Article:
He'll kill her with the news : thou, only thou, 

DoL Nature has cast me in so soft a mould, 
That but to hear a story, feigned for pleasure, 
Of some sad lover's death, moistens my eyes, 
And robs me of my manhood. — I should speak 
So faintly, with such fear to grieve her heart, 
She'd not believe it earnest. 

Ant. Therefore, therefore 
Thou, only thou, art tit. Think thyself me, 
And when thou speakest (but let it first be long), 
Take off the edge from every sharper sound. 
And let our parting be as gently made 
As other loves begin. Wilt thou do this ? 

DoL What you have said so sinks into my soul, 
That, if I must speak, 1 shall speak iust so. 

Ant. I leave you then to your sad task. Fare- 
well ! 
I sent her word to meet you. 

[Goes to the door, and comes back. 
I forgot : 

Let her be told, I'll make her peace with mine : 
Her crown and dignity shall be preserved, 
If I have power with Caesar — —-Oh ! be sure 
To think on that ! 

DoL Fear not, I will remember. 
[Antony goes again to the door, and comet back. 

Ant. And tell her too, how much I was con- 
strained ; 
I did not this but with extremest force. 
Desire her not to hate my memory,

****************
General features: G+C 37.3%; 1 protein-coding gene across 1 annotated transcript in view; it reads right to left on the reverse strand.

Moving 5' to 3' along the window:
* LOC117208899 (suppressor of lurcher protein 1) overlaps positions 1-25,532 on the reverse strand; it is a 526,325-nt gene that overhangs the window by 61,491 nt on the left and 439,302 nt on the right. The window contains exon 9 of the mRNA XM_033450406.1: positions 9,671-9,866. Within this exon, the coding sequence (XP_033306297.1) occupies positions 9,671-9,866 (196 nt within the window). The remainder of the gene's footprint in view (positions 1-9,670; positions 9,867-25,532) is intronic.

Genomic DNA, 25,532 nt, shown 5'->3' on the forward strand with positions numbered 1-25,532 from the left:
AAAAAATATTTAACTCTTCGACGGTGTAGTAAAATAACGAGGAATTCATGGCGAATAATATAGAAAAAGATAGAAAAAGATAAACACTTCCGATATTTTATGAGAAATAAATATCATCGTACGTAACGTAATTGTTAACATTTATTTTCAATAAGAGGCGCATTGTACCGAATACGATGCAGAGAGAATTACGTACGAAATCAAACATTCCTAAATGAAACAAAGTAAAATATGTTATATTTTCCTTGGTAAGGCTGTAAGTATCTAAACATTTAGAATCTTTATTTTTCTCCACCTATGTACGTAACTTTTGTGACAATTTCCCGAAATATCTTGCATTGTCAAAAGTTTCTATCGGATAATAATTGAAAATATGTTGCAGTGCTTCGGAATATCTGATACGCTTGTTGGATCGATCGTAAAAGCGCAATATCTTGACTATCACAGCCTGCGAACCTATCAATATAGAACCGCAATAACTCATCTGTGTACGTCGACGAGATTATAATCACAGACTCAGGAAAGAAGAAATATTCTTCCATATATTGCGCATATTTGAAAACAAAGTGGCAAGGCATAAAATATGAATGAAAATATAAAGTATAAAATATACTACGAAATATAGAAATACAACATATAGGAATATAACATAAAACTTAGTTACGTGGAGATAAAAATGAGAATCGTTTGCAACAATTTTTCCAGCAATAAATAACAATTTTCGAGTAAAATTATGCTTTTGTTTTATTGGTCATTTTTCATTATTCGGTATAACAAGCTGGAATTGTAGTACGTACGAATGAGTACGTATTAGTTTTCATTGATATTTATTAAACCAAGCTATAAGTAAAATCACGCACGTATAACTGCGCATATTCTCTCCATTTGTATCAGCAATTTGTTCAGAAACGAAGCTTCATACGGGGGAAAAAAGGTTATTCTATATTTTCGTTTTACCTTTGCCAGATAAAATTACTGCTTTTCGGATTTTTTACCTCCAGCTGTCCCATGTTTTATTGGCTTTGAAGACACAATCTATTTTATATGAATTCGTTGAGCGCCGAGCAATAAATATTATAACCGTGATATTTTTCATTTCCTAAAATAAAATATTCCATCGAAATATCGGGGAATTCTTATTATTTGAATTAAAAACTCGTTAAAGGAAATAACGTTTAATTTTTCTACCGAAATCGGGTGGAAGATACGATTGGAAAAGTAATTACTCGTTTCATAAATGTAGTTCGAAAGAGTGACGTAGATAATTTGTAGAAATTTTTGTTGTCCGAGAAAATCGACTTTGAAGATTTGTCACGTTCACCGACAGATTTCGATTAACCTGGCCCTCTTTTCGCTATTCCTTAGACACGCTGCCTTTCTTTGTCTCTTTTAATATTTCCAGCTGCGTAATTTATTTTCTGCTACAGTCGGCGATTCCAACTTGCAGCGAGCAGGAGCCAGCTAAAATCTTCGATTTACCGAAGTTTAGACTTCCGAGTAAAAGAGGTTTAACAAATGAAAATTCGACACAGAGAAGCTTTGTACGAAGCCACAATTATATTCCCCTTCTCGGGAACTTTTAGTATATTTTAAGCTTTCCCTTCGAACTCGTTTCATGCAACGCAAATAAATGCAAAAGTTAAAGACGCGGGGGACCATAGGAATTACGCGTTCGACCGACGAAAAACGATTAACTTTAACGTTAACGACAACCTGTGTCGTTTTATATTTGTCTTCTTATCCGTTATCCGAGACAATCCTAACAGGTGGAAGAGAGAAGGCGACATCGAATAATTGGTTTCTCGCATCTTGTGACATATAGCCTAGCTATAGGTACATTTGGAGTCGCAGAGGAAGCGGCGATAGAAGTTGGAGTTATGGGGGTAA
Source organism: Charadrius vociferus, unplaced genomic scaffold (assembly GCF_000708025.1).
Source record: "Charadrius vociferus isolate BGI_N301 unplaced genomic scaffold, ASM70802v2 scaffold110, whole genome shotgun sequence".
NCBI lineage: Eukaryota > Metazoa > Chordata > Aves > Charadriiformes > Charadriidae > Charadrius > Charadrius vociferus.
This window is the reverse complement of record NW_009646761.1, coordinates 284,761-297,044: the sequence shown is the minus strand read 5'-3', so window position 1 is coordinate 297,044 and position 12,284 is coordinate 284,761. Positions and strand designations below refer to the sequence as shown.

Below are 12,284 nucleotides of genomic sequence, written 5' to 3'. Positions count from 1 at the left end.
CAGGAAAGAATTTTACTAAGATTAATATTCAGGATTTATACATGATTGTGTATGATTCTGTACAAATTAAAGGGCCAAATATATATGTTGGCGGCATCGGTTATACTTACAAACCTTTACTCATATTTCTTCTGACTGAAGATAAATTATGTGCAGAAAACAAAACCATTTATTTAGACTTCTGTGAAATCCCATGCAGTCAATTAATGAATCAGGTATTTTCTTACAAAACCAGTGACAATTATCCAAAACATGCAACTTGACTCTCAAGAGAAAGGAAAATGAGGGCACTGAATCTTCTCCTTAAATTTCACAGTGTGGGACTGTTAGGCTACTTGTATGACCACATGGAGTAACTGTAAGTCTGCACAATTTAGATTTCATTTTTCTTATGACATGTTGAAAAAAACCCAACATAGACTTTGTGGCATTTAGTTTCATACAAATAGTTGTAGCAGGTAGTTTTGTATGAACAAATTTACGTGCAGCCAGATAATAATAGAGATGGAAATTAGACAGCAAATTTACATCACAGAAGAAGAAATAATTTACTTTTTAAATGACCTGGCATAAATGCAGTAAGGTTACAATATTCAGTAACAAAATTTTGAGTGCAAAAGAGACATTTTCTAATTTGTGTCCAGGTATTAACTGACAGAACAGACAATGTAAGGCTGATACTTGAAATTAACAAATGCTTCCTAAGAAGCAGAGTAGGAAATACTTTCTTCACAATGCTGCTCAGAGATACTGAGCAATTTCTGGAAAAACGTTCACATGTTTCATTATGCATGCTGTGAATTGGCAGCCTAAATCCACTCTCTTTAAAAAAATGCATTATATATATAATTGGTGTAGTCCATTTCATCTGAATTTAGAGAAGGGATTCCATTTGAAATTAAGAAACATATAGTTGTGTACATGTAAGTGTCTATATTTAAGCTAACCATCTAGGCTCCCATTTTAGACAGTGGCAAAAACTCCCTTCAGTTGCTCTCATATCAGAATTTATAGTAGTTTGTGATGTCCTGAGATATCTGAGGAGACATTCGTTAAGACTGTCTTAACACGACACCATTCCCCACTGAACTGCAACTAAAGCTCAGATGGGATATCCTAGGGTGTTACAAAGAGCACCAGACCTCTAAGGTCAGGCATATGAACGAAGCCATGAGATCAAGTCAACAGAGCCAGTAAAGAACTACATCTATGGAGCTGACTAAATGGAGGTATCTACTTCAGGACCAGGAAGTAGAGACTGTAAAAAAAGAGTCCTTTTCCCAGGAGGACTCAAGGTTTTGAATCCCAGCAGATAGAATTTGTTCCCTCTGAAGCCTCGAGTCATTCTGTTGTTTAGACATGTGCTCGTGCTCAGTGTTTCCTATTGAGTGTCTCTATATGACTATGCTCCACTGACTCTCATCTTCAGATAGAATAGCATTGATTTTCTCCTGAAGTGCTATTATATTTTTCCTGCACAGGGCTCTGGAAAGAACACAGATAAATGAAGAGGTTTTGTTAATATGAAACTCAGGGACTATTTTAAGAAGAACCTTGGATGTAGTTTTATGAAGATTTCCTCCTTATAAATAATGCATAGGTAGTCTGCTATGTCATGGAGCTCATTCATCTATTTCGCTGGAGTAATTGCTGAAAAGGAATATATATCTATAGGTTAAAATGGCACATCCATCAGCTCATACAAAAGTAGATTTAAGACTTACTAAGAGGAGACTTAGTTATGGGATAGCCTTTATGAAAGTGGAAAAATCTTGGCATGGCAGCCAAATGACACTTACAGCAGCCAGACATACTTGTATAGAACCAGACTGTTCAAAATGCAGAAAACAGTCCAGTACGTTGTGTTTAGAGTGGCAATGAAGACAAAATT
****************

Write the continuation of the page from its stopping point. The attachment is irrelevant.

For I'll still cherish hers insist on that 

DoL Trust me, 111 not forget it. 

Ant. Then that's all. 

[Goes out and returns again. 
Wilt thou forgive my fondness this once more ? 
Tell her, though we shall never meet again, 
If I should hear she took another love, 
The news would break my heart — Now I must 

For every time, I have returned, I feel 
My soul more tender, and my next command 
Would be to bid her stay, and ruin both. [Exit. 
DoL Men are but children of a larger growth, 



Our appetites as apt to change as theirs, 
And full as craving too, and full as vain ; 
And yet the soul, shut up in her dark room, 
V iewing so clear abroad, at home sees nothing, 
But, like a mole in earth, busy and blind, 
Works all her folly up, and casts it outward 
To the world's open view. Thus I discovered, 
And blamed the love of ruined Antony, 
Yet wish, that 1 were he, to be sp ruined. 

JZnter Ventidius above. 

Vent. Alone, and talking to himself! Con- 
cerned too! 
Perhaps my guess is right : he loved her once, 
And may pursue it still. 

DoL Oh, friendship ! friendship ! 
Ill canst thou answer this, reason worse : 
Unfaithful in the attempt, hopeless to win, 
And, if I win, undone. Mere madness all. 
And yet the occasion fair. What injury 
To him, to wear the robe, which he throws by ? 

Vent. None, none at all. Tliis happens as I 
wish, 
To ruin her yet more with Antony. [Aside, 

Enter Cleopatra, talking with Alex as, Char~